Everlasting may be the title of Sammie’s latest album. But it also adds a fitting nuance to the singer-songwriter’s music career.
Now 32, Sammie is one of the few to make the successful transition from pre-teen hitmaker to grown-up artist. He first gained notoriety around the turn of the century with the Gold-certified top 25 Billboard Hot 100 hit “I Like It.” Back on the scene with his fourth studio album — released via his own imprint StarCamp Music, distributed by Empire — Sammie is now embarking on his first headlining tour. Having kicked off in Seattle on June 3, the tour will stop in Oakland, Calif. (June 6), Long Beach, Calif. (June 7), Houston (June 12), Chicago (June 16) and New York (June 20), among several other markets, before wrapping in Atlanta (June 23).
“It’s not easy going from teen star to adult,” says Sammie (born Sammie Lee Bush), who initially achieved fame on Capitol Records, and later signed with producer Dallas Austin’s Rowdy Records following a six-year hiatus to finish school. “I’ve gotten success the hard way; I’ve been independent 90 percent of my career… But I’m humbled and blessed to have the most loyal fan base in the business. I’ve been able to evolve so that there are teens who know me as well as original fans who’ve been with me through records released during different phases of my life.”
Those records include “Crazy Things I Do,” “You Should Be My Girl” (featuring Sean P.), “Come With Me,” and a guest turn on Soulja Boy Tell ‘Em’s “Kiss Me Thru the Phone.” As a songwriter, Sammie co-penned the track “Next Breath” for Tank’s 2012 album This is How I Feel.
He took the independent route after his first two albums, releasing third album Indigo through his StarCamp Music in 2016. That same year brought the I’m Him EP. The title track racked up more than 2.7 million Spotify streams and 1.9 million YouTube/Vevo views, while the project marked his partnership with Empire. In 2017, his Coming of Age album hit No. 11 on Billboard‘s R&B Album Sales chart. Sammie’s latest album Everlasting, released earlier this year, finds the singer-songwriter coming to terms with the man that he’s becoming.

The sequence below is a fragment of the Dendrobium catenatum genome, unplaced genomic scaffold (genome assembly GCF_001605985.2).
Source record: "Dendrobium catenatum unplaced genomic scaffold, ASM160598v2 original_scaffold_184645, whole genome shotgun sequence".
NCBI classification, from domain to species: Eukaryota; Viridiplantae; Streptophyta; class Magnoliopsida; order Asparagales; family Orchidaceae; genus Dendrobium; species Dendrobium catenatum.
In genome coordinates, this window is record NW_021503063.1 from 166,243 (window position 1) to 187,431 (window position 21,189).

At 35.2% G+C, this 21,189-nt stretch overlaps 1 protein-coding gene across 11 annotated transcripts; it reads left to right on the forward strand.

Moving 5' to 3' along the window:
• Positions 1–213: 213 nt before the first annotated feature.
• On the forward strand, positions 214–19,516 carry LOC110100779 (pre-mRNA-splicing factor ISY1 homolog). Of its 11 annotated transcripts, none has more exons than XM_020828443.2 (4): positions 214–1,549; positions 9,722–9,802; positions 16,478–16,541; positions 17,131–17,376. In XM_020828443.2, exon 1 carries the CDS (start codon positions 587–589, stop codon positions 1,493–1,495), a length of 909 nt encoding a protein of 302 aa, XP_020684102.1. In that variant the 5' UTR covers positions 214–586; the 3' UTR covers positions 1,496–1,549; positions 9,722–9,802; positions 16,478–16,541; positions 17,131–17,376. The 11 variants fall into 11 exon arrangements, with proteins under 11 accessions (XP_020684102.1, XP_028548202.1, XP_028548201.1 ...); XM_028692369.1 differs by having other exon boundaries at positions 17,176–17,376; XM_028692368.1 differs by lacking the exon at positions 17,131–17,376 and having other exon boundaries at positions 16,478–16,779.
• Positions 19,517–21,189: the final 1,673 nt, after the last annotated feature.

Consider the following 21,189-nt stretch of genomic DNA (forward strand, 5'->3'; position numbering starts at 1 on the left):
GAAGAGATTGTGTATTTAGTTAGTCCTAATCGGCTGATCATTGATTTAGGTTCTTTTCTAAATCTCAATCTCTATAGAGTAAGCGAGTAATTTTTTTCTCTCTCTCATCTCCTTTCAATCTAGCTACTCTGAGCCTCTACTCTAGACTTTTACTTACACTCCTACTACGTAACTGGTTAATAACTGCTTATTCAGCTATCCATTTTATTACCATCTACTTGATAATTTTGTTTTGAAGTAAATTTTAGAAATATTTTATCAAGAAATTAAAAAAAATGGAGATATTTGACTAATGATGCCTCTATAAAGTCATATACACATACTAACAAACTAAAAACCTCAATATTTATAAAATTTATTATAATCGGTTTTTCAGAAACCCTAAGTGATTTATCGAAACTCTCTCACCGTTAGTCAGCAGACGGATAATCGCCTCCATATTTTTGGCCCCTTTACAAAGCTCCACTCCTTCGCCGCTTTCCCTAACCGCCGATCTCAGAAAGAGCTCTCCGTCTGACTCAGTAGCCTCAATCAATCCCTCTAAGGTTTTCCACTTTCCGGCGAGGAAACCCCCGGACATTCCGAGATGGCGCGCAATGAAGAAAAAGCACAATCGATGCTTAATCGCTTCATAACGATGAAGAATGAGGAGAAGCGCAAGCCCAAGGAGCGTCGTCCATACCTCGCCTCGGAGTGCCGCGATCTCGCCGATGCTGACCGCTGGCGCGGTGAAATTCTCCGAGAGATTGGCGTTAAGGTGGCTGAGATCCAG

“My mother told me when I was 17 that every good or bad relationship would have a lasting effect on the man I would become,” Sammie recalls. “This album of 13 songs is a concoction of all the awesome and bad experiences I’ve endured. I wanted to be transparent.”
He does just that on the no-holds-barred single “Face to Face.” His emotive tenor accurately pinpoints the angst that comes with confronting the truth head-on. “I been making lies true for way too long, I’m even tired of me” Sammie sings in his confessional. “Girl, I’ve come face-to-face with my infidelity.” The song’s video has already accumulated more than two million YouTube views.
“I had to look at myself in the mirror,” says Sammie, “and chisel out what I didn’t like. I think women appreciate when a man does that, and they can see the true man that’s there.”
Sammie wrote all the tracks and co-produced several as well. Among the album’s additional standouts are “Un-Love You” (“A universal record that’s very relatable to both women and men,” the singer describes), the sensual lovemaking track “Playlist,” “P.O.F.” and “Times 10.” The latter two tracks feature audio of Sammie’s family members and Lil Baby, respectively.
“’P.O.F.’ is dedicated to my family, who have been there throughout my industry journey,” explains Sammie. “It shows the human being outside of the creative.” Of Lil Baby’s cameo “Times 10,” another sensual track, Sammie notes, “He got in the booth and knocked it out for me in 30 minutes after hearing the record the first time. So shout-out to him.”
In the meantime, Sammie has been spending time in the gym “getting my abs straight” as the Everlasting tour (“the first tour based around me and my ideas”) gets underway. He promises that fans will get a full dose of his melodic and polished style of R&B/soul, “with a little church and some love and pain but full of energy.”
“I’ve never been as confident and sure of my craft as I am today,” Sammie continues. “I could easily sell out and do the Auto-Tune thing. But I’ve always vowed to stay true to my gut, to always create my own lane.”